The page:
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dc.contributor.authorPająk, Patrycjusz-
dc.identifier.citationPoznańskie Studia Slawistyczne, 2011, nr 1, s.193–205pl_PL
dc.description.abstractIn Czech literature of the second half of 20th century a sadistic frenzy is present in several few novels by Jan Křesadlo, Václav Zygmunt and Miloš Urban. Although Czech writers do not copy the work of Marquise de Sade, they do use the motif of sadism to diagnosis the human condition in modern times, just as he did. In his novels Gravelarks and The Lord of Castle Křesadlo comes back to the times of Czechoslovakian Stalinism. In the novel Graduates’ Jubilee Zykmund criticizes the middle-class mentality, while Urban, in his novel Michaela, depicts a world between fiction and reality. Czech authors present the sadistic frenzy as a synthesis of exclusivity and primitiveness. In this way they express the more general subject, that is the relationship between culture and nature in modern times. A more or less perceptible deformation of nature is a side-effect of human aspirations to rule over nature. The sadistic frenzy shows a extreme variant of this phenomenon.pl_PL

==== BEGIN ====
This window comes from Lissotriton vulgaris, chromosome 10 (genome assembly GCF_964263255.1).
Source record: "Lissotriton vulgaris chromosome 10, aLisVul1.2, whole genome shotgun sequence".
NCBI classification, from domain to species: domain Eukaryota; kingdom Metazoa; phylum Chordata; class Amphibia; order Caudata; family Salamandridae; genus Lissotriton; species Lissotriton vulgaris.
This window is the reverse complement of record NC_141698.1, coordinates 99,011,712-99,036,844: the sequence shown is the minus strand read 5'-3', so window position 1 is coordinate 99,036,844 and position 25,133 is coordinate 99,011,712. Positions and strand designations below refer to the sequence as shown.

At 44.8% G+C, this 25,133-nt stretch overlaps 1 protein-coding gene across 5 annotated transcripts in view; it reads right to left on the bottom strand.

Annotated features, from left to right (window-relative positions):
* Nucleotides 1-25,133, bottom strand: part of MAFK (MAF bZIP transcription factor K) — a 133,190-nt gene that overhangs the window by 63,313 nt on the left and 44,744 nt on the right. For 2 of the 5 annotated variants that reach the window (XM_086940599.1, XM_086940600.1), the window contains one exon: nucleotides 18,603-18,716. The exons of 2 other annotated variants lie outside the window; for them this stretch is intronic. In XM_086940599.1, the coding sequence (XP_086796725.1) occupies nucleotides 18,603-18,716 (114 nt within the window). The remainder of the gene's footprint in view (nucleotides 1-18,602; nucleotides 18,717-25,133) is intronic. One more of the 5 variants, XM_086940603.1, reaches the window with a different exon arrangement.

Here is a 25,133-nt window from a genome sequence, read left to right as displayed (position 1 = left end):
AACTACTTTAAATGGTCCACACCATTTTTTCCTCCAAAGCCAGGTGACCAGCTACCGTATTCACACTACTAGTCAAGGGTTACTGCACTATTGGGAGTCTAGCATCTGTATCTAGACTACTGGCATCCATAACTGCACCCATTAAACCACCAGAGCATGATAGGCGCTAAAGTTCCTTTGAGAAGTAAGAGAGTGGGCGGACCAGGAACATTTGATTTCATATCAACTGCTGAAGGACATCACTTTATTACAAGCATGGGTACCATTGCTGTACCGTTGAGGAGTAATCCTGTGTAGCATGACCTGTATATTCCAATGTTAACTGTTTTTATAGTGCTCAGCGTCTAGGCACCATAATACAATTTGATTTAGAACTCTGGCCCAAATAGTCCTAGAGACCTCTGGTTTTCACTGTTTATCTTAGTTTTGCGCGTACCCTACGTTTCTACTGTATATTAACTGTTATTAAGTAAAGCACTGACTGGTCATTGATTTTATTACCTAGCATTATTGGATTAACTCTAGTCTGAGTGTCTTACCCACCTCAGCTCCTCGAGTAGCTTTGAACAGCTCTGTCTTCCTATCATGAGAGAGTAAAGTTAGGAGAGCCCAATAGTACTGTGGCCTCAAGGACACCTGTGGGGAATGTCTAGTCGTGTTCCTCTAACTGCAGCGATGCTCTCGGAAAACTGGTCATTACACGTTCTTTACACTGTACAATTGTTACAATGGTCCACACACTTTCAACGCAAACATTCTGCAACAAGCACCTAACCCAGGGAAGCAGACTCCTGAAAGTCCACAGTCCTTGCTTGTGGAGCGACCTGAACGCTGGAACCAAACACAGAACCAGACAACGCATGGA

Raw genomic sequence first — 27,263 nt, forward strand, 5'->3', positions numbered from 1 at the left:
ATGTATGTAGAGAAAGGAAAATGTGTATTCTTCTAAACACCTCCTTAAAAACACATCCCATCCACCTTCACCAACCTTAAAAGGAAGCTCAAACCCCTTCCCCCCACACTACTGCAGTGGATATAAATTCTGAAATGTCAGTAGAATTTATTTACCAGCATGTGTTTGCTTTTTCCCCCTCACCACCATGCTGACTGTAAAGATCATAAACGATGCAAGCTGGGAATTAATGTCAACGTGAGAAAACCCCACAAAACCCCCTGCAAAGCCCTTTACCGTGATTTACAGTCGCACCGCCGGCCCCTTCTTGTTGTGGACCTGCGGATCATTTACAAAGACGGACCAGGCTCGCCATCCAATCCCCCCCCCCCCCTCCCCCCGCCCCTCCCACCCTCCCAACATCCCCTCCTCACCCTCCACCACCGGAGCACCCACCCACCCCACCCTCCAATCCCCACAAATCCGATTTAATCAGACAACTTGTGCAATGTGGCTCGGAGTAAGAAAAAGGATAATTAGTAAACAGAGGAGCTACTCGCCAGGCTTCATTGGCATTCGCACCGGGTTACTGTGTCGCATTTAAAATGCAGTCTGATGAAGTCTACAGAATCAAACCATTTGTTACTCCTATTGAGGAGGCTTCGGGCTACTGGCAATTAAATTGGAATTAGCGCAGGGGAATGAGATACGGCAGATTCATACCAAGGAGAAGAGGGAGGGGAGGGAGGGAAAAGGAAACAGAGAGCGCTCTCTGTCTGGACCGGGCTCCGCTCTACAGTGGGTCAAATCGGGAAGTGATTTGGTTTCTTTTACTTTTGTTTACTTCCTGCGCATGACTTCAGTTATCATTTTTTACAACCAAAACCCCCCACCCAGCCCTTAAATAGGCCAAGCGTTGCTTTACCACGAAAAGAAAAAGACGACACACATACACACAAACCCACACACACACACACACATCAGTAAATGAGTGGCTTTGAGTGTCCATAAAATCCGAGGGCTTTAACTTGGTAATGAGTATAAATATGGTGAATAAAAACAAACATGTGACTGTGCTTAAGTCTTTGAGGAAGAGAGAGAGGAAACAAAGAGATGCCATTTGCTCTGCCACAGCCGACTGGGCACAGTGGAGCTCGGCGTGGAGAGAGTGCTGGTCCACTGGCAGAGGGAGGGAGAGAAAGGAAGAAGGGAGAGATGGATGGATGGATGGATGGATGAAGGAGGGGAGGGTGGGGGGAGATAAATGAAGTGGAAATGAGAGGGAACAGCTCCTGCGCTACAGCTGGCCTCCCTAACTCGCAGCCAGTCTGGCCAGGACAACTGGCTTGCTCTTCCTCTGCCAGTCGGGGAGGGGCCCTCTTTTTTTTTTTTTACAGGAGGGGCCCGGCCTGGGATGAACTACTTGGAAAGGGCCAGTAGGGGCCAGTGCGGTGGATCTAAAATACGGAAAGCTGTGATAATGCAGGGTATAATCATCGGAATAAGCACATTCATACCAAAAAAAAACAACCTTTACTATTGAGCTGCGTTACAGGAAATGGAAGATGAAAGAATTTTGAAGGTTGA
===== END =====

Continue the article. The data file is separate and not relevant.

dc.publisherWydawnictwo Rys (nr 1)pl_PL
dc.subjectCzech literaturepl_PL
dc.titleFrenezja sadyczna po czesku: Křesadlo, Zykmund, Urbanpl_PL
dc.title.alternativeSadistic frenzy in Czech literature: Křesadlo, Zykmund, Urbanpl_PL
Appears in Collections:Poznańskie Studia Slawistyczne, 2011, nr 1

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